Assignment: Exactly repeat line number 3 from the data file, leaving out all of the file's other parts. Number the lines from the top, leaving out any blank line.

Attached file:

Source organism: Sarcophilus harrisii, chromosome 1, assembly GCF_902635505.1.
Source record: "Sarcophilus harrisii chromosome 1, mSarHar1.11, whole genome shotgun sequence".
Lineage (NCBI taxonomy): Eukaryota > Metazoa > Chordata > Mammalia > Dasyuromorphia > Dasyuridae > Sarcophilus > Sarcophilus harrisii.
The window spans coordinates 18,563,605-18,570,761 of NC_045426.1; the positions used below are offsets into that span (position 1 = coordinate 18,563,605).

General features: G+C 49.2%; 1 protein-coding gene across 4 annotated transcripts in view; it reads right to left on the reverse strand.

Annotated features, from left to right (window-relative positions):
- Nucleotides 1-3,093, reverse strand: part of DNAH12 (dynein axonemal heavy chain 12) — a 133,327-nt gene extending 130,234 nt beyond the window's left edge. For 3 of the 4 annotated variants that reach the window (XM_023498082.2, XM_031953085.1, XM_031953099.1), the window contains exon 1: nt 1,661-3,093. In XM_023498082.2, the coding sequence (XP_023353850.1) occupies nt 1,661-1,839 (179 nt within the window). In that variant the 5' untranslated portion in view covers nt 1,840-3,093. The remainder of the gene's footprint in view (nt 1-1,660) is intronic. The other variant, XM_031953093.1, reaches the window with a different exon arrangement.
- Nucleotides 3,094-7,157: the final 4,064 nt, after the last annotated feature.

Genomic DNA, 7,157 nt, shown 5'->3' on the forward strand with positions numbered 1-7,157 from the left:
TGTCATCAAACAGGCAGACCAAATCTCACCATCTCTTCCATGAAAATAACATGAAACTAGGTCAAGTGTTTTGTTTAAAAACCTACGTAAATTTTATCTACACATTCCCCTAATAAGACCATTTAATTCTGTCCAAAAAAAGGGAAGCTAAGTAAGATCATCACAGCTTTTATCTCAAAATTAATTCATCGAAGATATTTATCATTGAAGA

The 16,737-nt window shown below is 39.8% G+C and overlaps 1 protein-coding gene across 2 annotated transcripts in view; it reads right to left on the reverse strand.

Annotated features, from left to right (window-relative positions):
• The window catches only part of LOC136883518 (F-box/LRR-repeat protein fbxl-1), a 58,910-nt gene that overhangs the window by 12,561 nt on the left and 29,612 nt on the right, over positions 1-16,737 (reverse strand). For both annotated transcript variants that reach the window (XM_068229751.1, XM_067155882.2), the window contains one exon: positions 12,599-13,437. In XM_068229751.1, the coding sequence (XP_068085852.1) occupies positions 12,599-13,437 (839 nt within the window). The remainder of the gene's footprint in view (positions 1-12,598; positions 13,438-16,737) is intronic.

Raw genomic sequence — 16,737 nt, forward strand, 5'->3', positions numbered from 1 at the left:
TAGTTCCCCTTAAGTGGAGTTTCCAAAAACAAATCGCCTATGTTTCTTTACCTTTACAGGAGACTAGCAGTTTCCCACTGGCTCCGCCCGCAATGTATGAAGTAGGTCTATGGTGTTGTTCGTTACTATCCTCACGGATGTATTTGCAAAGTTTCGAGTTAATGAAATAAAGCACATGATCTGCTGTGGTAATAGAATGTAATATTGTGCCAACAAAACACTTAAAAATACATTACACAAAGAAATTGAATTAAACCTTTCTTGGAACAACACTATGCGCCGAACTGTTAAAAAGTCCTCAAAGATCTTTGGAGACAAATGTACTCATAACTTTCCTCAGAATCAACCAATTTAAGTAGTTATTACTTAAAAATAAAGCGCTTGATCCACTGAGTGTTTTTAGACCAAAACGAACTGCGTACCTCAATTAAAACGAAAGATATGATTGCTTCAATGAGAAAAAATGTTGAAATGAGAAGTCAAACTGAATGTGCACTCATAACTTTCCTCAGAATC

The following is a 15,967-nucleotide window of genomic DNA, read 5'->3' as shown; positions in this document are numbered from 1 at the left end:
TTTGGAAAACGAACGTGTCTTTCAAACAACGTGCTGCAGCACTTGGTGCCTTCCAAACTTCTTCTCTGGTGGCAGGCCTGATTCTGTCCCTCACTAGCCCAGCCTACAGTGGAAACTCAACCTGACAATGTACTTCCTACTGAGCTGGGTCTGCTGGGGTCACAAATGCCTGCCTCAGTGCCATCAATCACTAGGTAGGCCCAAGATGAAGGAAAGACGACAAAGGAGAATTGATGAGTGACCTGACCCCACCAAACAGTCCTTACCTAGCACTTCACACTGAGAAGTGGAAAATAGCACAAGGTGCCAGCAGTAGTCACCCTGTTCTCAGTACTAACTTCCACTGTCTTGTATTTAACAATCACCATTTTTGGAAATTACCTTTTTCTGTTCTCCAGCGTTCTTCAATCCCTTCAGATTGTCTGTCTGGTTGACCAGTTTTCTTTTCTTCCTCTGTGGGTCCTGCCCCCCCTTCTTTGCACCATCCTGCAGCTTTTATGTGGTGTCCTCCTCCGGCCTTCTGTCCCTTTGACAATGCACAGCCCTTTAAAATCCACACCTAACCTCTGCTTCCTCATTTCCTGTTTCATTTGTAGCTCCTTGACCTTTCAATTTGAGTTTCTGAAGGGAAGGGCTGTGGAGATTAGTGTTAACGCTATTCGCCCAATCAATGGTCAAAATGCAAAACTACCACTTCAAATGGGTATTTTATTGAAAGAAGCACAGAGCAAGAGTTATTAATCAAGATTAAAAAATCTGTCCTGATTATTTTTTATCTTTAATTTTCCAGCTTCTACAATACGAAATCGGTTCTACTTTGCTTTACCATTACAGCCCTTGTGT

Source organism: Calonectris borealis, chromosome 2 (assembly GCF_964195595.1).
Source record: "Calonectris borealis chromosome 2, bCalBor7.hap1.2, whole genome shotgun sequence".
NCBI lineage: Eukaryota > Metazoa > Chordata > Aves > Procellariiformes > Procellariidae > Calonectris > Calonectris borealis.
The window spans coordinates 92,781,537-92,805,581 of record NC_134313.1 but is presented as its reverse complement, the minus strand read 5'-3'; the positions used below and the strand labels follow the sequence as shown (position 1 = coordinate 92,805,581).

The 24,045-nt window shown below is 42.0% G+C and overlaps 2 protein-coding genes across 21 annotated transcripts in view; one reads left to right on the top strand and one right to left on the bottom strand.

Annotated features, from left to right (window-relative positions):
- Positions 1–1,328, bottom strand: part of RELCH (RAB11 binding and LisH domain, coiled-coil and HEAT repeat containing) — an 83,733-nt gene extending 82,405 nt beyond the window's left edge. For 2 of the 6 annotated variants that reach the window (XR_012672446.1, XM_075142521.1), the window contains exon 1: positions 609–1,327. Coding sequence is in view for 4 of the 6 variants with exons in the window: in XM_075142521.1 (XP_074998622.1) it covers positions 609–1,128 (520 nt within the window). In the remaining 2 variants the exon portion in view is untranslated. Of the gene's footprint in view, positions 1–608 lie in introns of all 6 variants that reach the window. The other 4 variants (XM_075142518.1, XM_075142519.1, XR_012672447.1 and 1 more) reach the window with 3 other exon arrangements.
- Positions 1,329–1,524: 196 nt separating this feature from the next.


Lineage (NCBI taxonomy): Eukaryota > Metazoa > Chordata > Mammalia > Dasyuromorphia > Dasyuridae > Sarcophilus > Sarcophilus harrisii.